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Kid's Health (Archive)
Our award-winning Kid's Health Magazine is designed to provide healthful information for your growing child. Please Note: Kid's Health Magazine is no longer being printed. Please visit our blog at http://www.choc.org/blog for the latest articles about your child's health from the experts at CHOC Children's. You can also receive our electronic Kid's Health newsletter in your inbox by subscribing to our mailing list: http://www.choc.org/subscribe

Get Tough With Cyberbullies

Online bullies have a distinct advantage over the playground variety. They can choose to remain anonymous, and there are usually no witnesses to report them. As a result, they are often more vicious in their verbal attacks.

And you may not even know your child is being bullied.

CHOC psychologist Heather Huszti, Ph.D., cautions parents to watch for warning signs: depression, anxiety, irritability, withdrawal, slipping grades, and changes in eating or sleeping habits. Another red flag: friends who are suddenly out of the picture.

Pre-adolescent girls are especially at risk.

“There is a lot of viciousness that goes on, particularly with ’tween girls,” Dr. Huszti says. “Kids and young teens feel so vulnerable at that age. They haven’t learned the coping skills yet to shrug off hurtful comments.”

Victims Don’t Always Speak Out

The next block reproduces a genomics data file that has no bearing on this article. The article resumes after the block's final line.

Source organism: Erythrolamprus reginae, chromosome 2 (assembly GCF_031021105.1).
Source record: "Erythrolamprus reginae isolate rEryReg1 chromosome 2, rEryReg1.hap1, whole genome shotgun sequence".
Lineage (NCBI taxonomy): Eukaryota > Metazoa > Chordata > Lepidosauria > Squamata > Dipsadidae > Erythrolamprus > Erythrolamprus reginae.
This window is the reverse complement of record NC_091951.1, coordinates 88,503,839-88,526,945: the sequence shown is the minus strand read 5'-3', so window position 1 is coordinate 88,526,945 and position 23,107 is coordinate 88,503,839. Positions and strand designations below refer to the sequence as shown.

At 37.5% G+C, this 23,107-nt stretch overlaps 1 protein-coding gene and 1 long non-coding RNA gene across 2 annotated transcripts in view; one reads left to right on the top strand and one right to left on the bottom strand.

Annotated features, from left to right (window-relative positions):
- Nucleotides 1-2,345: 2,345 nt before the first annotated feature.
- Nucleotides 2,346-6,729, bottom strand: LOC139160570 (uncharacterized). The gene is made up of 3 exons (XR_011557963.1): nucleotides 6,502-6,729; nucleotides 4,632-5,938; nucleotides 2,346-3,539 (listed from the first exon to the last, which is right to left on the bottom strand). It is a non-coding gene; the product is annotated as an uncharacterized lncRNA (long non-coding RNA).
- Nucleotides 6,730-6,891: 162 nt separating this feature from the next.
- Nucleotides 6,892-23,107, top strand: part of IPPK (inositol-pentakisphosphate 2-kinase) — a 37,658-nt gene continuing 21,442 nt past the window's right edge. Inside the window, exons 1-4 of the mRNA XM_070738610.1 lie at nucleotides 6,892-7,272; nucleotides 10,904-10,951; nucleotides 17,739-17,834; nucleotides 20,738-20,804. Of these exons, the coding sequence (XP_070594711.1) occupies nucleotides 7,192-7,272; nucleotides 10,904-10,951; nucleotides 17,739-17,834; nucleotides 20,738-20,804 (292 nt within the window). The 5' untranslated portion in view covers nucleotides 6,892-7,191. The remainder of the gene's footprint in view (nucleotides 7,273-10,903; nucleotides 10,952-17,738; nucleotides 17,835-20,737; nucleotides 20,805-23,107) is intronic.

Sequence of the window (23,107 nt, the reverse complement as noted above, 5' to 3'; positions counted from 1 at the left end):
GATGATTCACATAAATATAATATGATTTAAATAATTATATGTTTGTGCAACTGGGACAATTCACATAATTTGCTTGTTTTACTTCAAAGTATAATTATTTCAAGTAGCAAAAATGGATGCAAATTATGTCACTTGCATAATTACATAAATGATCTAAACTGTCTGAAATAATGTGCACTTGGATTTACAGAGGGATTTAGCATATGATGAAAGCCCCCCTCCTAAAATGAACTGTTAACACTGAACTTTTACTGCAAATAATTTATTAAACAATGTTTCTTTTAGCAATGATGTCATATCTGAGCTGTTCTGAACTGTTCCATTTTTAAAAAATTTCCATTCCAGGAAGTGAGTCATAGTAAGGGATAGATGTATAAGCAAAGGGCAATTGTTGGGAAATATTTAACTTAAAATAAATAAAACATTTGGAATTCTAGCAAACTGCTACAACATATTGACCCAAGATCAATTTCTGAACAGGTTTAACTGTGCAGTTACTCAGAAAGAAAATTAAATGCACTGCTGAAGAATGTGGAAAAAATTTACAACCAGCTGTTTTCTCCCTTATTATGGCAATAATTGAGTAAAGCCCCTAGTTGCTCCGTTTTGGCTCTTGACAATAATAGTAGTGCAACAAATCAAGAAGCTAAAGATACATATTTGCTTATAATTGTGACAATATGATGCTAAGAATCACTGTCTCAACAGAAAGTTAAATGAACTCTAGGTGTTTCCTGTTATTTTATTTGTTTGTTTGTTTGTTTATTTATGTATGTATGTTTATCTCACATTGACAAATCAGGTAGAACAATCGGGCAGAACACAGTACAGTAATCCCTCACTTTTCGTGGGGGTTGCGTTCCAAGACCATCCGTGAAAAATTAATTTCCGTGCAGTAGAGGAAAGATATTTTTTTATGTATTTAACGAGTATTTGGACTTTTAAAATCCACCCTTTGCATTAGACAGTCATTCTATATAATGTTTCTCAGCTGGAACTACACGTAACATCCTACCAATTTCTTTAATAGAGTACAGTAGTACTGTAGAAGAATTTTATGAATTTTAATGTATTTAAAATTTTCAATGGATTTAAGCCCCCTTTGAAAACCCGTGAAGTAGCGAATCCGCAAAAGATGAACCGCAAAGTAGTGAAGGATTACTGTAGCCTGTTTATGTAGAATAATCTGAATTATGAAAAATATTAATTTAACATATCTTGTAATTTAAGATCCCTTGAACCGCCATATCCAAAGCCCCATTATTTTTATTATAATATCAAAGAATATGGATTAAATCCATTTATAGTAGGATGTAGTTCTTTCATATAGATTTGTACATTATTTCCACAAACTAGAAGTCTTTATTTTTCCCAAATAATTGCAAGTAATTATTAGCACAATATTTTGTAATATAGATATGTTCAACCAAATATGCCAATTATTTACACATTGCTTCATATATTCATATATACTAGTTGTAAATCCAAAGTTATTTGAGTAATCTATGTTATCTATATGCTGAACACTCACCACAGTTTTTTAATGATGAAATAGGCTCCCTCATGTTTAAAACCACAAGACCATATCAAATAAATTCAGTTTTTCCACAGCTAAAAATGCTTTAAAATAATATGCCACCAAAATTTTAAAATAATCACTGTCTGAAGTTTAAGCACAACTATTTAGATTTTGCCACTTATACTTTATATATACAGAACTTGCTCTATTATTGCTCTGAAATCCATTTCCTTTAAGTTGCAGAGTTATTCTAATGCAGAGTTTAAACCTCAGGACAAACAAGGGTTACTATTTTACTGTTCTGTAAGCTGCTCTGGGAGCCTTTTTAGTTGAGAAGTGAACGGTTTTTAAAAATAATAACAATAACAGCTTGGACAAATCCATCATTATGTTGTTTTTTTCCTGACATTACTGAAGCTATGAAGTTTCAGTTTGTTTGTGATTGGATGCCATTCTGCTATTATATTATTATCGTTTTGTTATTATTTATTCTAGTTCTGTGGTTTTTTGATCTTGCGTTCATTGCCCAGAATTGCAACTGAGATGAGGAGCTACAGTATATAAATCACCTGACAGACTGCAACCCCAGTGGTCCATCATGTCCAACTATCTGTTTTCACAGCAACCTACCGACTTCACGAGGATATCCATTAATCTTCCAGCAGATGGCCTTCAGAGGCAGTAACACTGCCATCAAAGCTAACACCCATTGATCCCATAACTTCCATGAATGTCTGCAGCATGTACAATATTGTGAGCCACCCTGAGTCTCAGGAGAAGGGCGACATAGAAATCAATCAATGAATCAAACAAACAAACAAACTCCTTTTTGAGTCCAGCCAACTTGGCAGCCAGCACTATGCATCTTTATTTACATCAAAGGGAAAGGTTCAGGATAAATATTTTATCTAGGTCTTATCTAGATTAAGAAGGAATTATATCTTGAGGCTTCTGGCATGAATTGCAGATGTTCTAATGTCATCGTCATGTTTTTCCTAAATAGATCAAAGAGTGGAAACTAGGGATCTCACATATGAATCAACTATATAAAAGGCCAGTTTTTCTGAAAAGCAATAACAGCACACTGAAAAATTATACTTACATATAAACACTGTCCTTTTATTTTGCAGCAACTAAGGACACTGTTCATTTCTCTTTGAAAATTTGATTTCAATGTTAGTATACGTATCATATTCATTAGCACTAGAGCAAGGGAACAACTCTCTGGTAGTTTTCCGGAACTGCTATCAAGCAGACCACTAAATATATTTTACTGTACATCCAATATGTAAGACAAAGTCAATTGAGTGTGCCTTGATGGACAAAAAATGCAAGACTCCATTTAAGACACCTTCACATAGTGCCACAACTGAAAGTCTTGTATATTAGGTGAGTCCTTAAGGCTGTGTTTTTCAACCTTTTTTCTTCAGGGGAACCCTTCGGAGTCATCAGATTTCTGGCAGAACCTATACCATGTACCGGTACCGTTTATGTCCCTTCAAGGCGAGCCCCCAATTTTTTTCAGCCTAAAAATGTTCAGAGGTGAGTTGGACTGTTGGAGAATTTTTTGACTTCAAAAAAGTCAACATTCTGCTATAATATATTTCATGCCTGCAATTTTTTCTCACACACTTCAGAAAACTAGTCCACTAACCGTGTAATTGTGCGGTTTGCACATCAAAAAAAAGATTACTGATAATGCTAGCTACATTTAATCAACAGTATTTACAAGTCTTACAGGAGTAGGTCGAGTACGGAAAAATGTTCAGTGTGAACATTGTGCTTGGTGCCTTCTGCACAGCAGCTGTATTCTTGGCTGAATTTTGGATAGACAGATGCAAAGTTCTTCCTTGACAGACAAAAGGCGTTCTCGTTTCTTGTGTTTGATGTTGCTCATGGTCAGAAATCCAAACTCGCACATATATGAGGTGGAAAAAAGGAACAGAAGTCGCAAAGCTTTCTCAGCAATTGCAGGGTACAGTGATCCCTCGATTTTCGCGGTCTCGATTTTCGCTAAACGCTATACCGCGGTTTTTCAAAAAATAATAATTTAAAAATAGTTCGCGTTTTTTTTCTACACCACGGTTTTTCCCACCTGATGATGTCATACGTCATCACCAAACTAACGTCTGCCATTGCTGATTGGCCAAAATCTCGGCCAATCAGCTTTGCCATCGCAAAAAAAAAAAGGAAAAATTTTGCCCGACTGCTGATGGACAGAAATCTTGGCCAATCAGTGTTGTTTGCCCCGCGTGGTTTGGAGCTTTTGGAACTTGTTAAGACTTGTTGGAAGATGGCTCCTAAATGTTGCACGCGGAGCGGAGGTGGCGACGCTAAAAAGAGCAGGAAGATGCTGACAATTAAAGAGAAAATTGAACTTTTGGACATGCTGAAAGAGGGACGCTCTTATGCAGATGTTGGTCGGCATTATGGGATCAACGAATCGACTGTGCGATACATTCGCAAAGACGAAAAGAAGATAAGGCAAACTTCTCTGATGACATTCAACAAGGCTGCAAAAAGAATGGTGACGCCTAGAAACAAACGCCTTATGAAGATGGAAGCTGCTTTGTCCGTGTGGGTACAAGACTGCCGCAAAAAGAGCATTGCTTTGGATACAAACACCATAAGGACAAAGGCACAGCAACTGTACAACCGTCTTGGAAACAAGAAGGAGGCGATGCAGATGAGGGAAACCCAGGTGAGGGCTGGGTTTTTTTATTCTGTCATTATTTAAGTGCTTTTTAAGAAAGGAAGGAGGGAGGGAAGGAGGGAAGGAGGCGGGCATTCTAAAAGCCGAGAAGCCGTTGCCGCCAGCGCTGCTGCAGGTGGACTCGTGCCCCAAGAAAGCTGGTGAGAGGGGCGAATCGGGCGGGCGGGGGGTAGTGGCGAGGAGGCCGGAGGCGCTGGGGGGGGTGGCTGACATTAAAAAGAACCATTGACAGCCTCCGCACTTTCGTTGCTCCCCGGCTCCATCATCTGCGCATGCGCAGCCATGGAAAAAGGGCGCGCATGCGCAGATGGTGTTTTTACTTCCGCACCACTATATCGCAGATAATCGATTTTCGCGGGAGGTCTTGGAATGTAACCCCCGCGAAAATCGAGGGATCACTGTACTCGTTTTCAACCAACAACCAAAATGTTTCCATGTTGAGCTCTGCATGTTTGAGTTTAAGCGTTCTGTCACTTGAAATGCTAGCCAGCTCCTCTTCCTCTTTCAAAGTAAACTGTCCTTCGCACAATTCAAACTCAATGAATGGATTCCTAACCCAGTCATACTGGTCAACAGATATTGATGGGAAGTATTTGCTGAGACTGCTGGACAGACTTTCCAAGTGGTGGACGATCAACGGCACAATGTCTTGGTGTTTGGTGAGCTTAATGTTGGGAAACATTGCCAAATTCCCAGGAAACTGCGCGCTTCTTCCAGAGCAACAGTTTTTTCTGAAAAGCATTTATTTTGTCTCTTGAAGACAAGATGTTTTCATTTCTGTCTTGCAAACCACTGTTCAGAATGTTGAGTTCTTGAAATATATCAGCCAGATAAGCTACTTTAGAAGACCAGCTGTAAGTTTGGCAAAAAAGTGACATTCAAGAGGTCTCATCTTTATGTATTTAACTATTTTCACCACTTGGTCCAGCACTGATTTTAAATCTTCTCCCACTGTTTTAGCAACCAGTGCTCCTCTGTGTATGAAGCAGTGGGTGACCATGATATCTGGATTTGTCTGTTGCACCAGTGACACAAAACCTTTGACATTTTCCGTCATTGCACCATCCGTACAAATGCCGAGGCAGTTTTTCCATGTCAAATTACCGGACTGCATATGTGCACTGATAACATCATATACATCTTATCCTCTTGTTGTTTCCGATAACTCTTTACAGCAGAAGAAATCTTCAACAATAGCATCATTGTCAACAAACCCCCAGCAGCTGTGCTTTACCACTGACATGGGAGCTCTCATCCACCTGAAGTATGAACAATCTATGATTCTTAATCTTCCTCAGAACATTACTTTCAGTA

Dr. Huszti says there are two main reasons why a bullied child may not speak out. First, victims often feel ashamed, as if they have done something wrong. Also, children may not to tell parents about cyberbullying for fear of losing computer privileges.

She advises parents to bring up the subject. Talk about cyberbullying as part of an ongoing discussion about Internet safety. Ask your child if someone is bullying her online. Word your questions carefully — ask what her “friends” are doing.

“Whether you’re talking about the risk of suicide, drugs, grades or risky behavior, the more parents and teens talk, generally the more protective that seems to be,” Dr. Huszti advises. “Explain that bullies don’t feel good about themselves, and that is why they bully others. Then enhance your daughter’s self esteem by pointing out everything your daughter does well. The better your daughter feels about herself, the less bullies will be able to tear her down.”

For more information, or if you have concerns about your child’s emotional well-being, please contact CHOC Psychology at (714) 532-8481.

Is Your Kid A Bully?
Find out why. Maybe your child is being teased or bullied, too. “There can be serious long-term side effects both from bullying and being bullied,” Dr. Huszti says. Talk to your child, and ask how he or she would feel in the other person’s shoes.

If You Suspect A Problem
Always keep the computer out in the open, not in your child’s room. Monitor where your daughter goes, and what she does, online. If your child has a page on MySpace or Facebook, ask her to show it to you. You may also search those sites under your child’s name.

If your child is being bullied, immediately print out and document what has been posted.
Other protective steps:

  • Restrict your child’s computer access.
  • Block the bullies’ screen names and email addresses.
  • Get your child a new screen name, email address and password.
  • Have your child’s pages shut down.
  • Have your child’s friends come to your home, instead of having her go to other friends’ homes.
  • Talk to the parent of the bully.
  • Inform the school.
  • Consider involving law enforcement.


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Children's Hospital of Orange County is affiliated with UC Irvine Healthcare and UC Irvine School of Medicine

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